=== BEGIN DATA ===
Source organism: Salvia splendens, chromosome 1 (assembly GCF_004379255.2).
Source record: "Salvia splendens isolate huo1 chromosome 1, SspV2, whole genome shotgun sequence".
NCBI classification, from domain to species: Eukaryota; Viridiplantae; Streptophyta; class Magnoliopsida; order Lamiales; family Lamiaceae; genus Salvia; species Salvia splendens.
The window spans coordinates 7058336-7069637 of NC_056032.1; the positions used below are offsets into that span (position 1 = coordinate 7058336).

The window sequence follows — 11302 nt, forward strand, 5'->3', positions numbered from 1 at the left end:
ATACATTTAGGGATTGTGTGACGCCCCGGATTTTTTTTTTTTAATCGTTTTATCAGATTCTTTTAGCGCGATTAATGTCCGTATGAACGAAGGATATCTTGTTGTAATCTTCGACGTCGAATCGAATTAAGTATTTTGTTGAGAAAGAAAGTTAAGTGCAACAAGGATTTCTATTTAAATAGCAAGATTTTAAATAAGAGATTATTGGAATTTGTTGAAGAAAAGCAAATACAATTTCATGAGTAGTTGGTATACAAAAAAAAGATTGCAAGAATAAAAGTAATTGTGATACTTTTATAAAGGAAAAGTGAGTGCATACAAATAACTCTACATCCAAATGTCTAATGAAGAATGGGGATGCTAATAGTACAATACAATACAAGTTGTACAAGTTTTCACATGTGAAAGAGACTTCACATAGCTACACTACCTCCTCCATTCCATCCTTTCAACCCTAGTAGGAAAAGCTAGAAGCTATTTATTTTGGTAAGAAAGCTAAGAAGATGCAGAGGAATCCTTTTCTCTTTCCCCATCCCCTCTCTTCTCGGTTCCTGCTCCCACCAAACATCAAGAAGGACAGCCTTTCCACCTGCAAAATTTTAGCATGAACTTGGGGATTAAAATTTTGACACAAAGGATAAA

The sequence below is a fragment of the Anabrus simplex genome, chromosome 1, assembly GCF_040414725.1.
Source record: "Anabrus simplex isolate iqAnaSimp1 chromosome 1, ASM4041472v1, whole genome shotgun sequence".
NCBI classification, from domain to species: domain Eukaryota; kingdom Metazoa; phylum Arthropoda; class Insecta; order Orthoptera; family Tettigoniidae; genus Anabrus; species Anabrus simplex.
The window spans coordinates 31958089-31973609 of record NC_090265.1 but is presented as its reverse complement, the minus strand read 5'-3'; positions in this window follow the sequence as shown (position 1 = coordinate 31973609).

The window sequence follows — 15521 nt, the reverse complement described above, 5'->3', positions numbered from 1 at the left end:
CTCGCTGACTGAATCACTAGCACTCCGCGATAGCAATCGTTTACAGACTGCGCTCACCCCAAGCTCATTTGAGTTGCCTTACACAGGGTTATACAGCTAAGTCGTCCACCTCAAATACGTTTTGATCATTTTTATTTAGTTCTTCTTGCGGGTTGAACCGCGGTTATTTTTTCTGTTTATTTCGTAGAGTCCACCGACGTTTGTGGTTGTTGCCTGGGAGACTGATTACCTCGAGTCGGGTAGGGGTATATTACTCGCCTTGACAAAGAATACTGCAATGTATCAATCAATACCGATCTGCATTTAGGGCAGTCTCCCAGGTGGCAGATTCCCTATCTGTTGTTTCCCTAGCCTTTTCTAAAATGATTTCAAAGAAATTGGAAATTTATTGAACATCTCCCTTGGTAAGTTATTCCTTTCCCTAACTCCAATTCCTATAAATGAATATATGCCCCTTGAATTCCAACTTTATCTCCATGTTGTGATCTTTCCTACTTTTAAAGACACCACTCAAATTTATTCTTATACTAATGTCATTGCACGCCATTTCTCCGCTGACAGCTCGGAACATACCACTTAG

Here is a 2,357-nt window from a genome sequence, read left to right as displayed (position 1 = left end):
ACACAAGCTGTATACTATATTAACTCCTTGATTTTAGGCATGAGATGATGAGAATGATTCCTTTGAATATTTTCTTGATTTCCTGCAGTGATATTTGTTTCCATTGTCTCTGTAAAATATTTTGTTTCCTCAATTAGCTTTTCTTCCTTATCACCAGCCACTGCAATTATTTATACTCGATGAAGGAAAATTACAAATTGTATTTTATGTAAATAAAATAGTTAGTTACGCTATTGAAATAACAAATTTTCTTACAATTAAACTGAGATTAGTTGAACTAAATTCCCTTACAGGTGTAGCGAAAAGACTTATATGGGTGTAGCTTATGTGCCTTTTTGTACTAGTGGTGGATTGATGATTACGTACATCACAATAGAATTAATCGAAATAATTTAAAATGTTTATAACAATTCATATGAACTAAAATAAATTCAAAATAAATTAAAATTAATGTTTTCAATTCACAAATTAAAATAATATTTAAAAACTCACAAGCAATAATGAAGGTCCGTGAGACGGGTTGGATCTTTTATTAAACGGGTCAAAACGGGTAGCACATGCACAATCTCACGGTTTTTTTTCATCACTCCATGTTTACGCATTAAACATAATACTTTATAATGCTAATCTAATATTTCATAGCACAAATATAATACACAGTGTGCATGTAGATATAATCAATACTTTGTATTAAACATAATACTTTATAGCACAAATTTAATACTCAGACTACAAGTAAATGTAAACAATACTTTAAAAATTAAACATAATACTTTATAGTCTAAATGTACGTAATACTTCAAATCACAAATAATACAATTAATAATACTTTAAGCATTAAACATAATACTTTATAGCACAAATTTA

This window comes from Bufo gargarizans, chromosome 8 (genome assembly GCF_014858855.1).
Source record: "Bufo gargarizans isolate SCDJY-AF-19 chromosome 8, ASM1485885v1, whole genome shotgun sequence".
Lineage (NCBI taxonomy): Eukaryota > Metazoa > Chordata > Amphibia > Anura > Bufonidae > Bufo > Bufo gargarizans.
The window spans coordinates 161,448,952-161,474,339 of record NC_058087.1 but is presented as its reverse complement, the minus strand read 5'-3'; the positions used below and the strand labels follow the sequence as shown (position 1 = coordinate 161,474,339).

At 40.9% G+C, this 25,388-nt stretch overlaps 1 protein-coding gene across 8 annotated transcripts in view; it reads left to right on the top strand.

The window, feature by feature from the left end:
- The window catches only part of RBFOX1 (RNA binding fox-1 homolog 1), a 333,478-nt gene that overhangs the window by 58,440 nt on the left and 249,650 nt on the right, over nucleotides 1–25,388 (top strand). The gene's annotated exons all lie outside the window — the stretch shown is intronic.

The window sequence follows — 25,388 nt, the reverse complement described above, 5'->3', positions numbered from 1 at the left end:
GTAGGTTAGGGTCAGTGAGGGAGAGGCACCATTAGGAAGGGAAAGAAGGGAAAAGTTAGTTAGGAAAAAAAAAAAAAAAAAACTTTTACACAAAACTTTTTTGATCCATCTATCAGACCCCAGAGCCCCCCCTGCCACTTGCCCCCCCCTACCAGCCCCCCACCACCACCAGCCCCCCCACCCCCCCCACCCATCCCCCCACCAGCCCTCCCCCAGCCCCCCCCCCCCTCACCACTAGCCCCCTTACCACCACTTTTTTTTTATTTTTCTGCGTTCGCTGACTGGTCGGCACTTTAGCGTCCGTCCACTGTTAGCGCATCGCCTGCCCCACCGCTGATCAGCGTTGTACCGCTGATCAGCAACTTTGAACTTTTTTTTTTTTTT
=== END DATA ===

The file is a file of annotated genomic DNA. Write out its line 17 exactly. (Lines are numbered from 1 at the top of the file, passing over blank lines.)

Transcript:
Lineage (NCBI taxonomy): Eukaryota > Metazoa > Chordata > Amphibia > Anura > Bufonidae > Bufo > Bufo gargarizans.